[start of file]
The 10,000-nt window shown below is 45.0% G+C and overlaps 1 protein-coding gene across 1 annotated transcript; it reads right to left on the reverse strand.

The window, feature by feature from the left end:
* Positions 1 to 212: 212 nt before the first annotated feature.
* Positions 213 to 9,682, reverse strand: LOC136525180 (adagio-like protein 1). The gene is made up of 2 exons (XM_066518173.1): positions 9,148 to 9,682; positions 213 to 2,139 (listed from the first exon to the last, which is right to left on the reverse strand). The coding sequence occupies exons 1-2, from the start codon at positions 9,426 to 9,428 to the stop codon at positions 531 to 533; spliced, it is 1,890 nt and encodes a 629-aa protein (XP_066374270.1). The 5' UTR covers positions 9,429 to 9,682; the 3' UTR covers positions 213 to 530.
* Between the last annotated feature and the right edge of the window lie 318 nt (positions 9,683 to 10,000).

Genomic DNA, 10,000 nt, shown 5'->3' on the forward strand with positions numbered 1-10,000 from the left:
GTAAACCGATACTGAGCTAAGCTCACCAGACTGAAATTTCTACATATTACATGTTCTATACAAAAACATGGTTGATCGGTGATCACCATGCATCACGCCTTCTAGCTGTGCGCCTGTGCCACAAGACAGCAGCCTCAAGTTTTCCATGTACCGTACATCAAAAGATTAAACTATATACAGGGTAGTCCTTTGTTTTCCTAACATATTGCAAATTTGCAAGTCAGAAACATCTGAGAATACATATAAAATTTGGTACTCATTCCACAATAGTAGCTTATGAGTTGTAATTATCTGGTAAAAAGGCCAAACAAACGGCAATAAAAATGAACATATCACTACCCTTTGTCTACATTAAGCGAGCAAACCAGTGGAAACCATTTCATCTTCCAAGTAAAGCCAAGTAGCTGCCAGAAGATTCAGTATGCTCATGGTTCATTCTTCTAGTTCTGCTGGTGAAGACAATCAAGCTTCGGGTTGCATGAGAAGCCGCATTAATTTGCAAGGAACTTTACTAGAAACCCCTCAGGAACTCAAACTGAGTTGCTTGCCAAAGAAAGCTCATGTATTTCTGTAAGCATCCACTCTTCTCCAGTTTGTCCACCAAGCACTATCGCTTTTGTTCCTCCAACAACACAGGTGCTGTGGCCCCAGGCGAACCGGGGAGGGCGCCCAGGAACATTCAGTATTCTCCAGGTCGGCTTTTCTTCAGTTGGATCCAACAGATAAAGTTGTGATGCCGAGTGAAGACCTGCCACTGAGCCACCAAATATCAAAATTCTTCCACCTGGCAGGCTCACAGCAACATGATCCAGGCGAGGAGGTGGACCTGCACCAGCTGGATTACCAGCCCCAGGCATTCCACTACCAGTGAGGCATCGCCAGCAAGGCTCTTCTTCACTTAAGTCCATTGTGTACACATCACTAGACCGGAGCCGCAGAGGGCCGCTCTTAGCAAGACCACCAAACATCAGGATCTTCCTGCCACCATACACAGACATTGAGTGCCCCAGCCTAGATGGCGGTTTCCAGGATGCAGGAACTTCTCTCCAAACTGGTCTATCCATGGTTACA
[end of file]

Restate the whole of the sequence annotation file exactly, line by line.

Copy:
The 10,000-nt window shown below is 45.0% G+C and overlaps 1 protein-coding gene across 1 annotated transcript; it reads right to left on the reverse strand.

The window, feature by feature from the left end:
* Positions 1 to 212: 212 nt before the first annotated feature.
* Positions 213 to 9,682, reverse strand: LOC136525180 (adagio-like protein 1). The gene is made up of 2 exons (XM_066518173.1): positions 9,148 to 9,682; positions 213 to 2,139 (listed from the first exon to the last, which is right to left on the reverse strand). The coding sequence occupies exons 1-2, from the start codon at positions 9,426 to 9,428 to the stop codon at positions 531 to 533; spliced, it is 1,890 nt and encodes a 629-aa protein (XP_066374270.1). The 5' UTR covers positions 9,429 to 9,682; the 3' UTR covers positions 213 to 530.
* Between the last annotated feature and the right edge of the window lie 318 nt (positions 9,683 to 10,000).

Genomic DNA, 10,000 nt, shown 5'->3' on the forward strand with positions numbered 1-10,000 from the left:
GTAAACCGATACTGAGCTAAGCTCACCAGACTGAAATTTCTACATATTACATGTTCTATACAAAAACATGGTTGATCGGTGATCACCATGCATCACGCCTTCTAGCTGTGCGCCTGTGCCACAAGACAGCAGCCTCAAGTTTTCCATGTACCGTACATCAAAAGATTAAACTATATACAGGGTAGTCCTTTGTTTTCCTAACATATTGCAAATTTGCAAGTCAGAAACATCTGAGAATACATATAAAATTTGGTACTCATTCCACAATAGTAGCTTATGAGTTGTAATTATCTGGTAAAAAGGCCAAACAAACGGCAATAAAAATGAACATATCACTACCCTTTGTCTACATTAAGCGAGCAAACCAGTGGAAACCATTTCATCTTCCAAGTAAAGCCAAGTAGCTGCCAGAAGATTCAGTATGCTCATGGTTCATTCTTCTAGTTCTGCTGGTGAAGACAATCAAGCTTCGGGTTGCATGAGAAGCCGCATTAATTTGCAAGGAACTTTACTAGAAACCCCTCAGGAACTCAAACTGAGTTGCTTGCCAAAGAAAGCTCATGTATTTCTGTAAGCATCCACTCTTCTCCAGTTTGTCCACCAAGCACTATCGCTTTTGTTCCTCCAACAACACAGGTGCTGTGGCCCCAGGCGAACCGGGGAGGGCGCCCAGGAACATTCAGTATTCTCCAGGTCGGCTTTTCTTCAGTTGGATCCAACAGATAAAGTTGTGATGCCGAGTGAAGACCTGCCACTGAGCCACCAAATATCAAAATTCTTCCACCTGGCAGGCTCACAGCAACATGATCCAGGCGAGGAGGTGGACCTGCACCAGCTGGATTACCAGCCCCAGGCATTCCACTACCAGTGAGGCATCGCCAGCAAGGCTCTTCTTCACTTAAGTCCATTGTGTACACATCACTAGACCGGAGCCGCAGAGGGCCGCTCTTAGCAAGACCACCAAACATCAGGATCTTCCTGCCACCATACACAGACATTGAGTGCCCCAGCCTAGATGGCGGTTTCCAGGATGCAGGAACTTCTCTCCAAACTGGTCTATCCATGGTTACA